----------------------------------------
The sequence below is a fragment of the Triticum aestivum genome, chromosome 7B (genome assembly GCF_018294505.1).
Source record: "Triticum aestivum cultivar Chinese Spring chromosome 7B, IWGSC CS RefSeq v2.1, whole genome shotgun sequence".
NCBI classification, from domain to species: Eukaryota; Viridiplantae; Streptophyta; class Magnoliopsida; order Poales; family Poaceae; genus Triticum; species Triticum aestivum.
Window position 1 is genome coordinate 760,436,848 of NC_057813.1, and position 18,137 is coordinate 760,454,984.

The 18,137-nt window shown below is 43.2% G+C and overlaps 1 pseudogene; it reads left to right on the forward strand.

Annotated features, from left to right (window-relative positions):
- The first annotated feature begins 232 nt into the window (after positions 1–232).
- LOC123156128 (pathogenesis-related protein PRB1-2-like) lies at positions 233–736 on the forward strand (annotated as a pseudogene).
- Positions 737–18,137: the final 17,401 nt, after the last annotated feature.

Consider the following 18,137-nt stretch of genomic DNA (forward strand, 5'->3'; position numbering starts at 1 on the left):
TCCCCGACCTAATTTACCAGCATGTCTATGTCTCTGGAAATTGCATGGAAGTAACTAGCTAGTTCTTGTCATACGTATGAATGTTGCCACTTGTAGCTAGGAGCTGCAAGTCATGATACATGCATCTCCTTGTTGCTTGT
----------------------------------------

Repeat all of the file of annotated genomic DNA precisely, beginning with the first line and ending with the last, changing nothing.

The sequence below is a fragment of the Triticum aestivum genome, chromosome 7B (genome assembly GCF_018294505.1).
Source record: "Triticum aestivum cultivar Chinese Spring chromosome 7B, IWGSC CS RefSeq v2.1, whole genome shotgun sequence".
NCBI classification, from domain to species: Eukaryota; Viridiplantae; Streptophyta; class Magnoliopsida; order Poales; family Poaceae; genus Triticum; species Triticum aestivum.
Window position 1 is genome coordinate 760,436,848 of NC_057813.1, and position 18,137 is coordinate 760,454,984.

The 18,137-nt window shown below is 43.2% G+C and overlaps 1 pseudogene; it reads left to right on the forward strand.

Annotated features, from left to right (window-relative positions):
- The first annotated feature begins 232 nt into the window (after positions 1–232).
- LOC123156128 (pathogenesis-related protein PRB1-2-like) lies at positions 233–736 on the forward strand (annotated as a pseudogene).
- Positions 737–18,137: the final 17,401 nt, after the last annotated feature.

Consider the following 18,137-nt stretch of genomic DNA (forward strand, 5'->3'; position numbering starts at 1 on the left):
TCCCCGACCTAATTTACCAGCATGTCTATGTCTCTGGAAATTGCATGGAAGTAACTAGCTAGTTCTTGTCATACGTATGAATGTTGCCACTTGTAGCTAGGAGCTGCAAGTCATGATACATGCATCTCCTTGTTGCTTGT